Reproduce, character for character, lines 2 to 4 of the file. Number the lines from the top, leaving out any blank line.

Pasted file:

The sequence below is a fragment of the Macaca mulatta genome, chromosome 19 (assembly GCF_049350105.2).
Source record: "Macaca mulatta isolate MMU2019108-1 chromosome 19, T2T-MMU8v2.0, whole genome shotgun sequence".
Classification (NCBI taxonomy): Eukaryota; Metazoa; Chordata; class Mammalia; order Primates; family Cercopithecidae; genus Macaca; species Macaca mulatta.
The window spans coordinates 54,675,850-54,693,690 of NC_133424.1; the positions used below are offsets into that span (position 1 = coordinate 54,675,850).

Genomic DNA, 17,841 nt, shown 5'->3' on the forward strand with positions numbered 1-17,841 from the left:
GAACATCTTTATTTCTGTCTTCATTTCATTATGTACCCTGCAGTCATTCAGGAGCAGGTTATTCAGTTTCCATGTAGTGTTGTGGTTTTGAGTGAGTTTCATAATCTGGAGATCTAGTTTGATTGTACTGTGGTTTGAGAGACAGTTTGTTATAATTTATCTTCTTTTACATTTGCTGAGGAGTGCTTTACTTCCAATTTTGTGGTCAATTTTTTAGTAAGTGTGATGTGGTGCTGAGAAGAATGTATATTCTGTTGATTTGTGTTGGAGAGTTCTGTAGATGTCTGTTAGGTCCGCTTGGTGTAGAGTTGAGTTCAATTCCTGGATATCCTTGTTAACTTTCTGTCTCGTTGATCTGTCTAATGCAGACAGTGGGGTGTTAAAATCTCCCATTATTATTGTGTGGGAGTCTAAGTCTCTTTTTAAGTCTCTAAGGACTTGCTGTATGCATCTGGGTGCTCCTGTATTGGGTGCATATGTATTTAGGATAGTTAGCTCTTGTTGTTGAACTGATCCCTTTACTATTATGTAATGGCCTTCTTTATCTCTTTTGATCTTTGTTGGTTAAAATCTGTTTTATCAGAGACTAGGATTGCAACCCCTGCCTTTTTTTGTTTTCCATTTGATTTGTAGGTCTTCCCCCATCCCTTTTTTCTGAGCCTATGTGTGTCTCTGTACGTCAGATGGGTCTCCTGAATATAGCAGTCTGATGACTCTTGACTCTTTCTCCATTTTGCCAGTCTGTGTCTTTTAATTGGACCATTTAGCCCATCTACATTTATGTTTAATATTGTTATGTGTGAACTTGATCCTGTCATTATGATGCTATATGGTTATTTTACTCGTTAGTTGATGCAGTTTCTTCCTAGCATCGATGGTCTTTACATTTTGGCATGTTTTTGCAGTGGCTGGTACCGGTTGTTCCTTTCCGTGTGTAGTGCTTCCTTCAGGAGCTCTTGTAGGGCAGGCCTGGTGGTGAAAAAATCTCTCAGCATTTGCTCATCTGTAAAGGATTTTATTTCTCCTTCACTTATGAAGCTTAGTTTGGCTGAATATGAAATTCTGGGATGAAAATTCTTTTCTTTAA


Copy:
Source record: "Macaca mulatta isolate MMU2019108-1 chromosome 19, T2T-MMU8v2.0, whole genome shotgun sequence".
Classification (NCBI taxonomy): Eukaryota; Metazoa; Chordata; class Mammalia; order Primates; family Cercopithecidae; genus Macaca; species Macaca mulatta.
The window spans coordinates 54,675,850-54,693,690 of NC_133424.1; the positions used below are offsets into that span (position 1 = coordinate 54,675,850).